After reviewing the initial filing, Missouri’s highest court issued a preliminary writ of prohibition precluding the trial court from taking any further action other than granting the defendants’ motion for summary judgment while its ruling remained under review. The parties then presented written briefs and oral argument, after which the Missouri Supreme Court held that the trial judge had overstepped and exceeded her judicial authority by denying the defendants’ right to immunity from suit, and it entered a permanent writ ordering the trial judge to grant the motion for summary judgment filed by Baker Sterchi in the trial court. In the Court’s decision authored by Justice Paul Wilson, the Missouri Supreme Court found that “there is an unbroken chain of contractor-subcontractor relationships making Shaw [the plaintiff’s] statutory employer,” and that “the circuit court’s analysis focused on the wrong relationship when determining the exception” to statutory employment applied. That is exactly what Meltzer and Hill had been arguing since they filed their motion for summary judgment more than two years earlier.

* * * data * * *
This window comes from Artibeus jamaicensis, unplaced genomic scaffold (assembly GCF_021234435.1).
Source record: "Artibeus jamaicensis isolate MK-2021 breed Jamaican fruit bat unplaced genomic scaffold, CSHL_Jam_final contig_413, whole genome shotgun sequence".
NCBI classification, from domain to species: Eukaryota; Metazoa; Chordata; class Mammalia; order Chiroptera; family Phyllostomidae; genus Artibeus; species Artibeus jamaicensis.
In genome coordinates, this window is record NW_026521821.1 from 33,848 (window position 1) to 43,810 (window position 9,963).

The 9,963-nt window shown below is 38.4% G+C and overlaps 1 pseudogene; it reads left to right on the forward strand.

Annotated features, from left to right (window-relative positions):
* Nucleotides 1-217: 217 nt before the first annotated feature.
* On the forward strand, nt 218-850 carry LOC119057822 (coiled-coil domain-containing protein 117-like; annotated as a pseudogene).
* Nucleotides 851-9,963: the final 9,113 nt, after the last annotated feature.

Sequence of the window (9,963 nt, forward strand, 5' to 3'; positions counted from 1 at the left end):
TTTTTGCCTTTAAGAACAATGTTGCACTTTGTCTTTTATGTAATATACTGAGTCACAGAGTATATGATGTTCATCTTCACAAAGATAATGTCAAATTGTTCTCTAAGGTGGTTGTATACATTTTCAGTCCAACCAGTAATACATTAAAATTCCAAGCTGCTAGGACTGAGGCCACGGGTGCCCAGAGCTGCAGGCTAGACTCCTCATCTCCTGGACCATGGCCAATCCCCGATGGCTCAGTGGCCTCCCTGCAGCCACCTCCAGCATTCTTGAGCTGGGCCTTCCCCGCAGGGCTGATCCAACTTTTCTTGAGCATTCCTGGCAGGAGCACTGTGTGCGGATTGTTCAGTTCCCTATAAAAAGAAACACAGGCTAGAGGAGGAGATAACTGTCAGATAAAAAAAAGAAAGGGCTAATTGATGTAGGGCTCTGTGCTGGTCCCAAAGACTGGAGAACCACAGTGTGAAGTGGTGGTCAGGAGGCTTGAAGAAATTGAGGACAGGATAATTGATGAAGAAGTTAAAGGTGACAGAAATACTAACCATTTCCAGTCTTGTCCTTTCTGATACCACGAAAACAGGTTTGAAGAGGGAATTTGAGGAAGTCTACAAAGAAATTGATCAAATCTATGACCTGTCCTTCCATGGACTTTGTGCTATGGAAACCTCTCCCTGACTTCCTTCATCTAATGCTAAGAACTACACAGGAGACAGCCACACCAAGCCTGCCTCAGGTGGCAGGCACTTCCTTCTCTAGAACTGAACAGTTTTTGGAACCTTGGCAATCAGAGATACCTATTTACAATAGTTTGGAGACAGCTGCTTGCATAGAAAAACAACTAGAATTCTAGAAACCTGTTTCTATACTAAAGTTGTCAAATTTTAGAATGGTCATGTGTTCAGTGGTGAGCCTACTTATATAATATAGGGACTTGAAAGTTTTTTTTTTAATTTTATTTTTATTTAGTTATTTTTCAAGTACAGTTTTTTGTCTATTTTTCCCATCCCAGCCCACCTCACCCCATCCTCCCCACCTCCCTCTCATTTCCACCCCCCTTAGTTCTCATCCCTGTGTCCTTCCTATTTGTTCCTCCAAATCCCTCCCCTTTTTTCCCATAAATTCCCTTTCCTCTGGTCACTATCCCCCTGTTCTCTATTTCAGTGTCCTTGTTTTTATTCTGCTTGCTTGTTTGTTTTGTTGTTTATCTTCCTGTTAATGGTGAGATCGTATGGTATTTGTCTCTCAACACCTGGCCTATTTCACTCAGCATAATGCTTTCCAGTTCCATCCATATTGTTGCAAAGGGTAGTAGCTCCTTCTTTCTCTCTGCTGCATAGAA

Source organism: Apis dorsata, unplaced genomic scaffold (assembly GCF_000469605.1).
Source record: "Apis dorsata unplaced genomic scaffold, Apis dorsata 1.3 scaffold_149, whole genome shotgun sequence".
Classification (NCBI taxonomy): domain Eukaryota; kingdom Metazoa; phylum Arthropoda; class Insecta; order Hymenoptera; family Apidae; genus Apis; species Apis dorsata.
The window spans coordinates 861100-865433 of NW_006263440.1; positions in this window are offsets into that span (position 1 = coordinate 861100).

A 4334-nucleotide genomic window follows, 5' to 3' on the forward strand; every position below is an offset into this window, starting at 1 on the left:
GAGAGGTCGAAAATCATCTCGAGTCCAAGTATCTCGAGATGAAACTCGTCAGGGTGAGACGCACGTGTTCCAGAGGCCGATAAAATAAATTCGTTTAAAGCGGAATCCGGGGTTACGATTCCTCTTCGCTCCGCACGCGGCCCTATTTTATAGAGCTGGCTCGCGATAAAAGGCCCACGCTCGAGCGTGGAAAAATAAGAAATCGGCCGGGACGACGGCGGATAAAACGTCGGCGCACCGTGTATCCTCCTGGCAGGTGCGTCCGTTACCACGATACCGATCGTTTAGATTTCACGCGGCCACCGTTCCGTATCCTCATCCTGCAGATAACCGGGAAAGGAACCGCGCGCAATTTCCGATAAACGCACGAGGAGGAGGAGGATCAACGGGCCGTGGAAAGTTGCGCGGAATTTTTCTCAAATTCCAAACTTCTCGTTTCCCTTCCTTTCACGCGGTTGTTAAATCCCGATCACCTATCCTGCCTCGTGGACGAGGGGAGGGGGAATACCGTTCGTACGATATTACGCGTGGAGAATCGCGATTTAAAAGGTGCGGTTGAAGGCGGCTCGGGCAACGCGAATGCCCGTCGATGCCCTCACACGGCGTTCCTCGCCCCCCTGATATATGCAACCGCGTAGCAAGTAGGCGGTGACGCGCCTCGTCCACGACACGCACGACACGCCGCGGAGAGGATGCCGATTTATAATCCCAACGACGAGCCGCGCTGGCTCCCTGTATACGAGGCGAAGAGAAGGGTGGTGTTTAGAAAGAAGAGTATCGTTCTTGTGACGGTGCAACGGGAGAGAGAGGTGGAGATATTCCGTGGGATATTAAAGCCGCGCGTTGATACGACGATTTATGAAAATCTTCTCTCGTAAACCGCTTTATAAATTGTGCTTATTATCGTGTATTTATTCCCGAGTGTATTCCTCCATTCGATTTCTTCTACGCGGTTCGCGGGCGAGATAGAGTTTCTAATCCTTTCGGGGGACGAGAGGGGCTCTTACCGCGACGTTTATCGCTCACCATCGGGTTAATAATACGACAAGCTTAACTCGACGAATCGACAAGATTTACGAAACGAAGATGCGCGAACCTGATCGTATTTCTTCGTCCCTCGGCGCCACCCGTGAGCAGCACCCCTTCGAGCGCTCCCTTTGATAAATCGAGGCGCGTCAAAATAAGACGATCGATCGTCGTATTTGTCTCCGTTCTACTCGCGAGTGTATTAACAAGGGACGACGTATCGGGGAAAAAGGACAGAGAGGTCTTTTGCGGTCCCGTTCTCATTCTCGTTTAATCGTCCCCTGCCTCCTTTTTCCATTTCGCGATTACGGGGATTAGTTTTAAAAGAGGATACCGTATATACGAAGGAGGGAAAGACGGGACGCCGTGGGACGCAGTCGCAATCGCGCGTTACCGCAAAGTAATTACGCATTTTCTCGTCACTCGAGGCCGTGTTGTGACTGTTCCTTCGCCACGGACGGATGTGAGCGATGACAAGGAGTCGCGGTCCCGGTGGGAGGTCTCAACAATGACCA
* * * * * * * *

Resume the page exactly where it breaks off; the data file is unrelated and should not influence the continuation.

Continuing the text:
The result in this case is a complete win for Baker Sterchi’s client, absolving them of any liability on the plaintiff’s claims, which at the time had been the subject of a time limited demand of $3.6 million dollars. This outcome was made possible by Baker Sterchi’s attorneys’ persistent and unwavering pursuit of a defense they believed in, despite adverse rulings from the trial court and an intermediate appellate court, which had misapplied the statute at issue.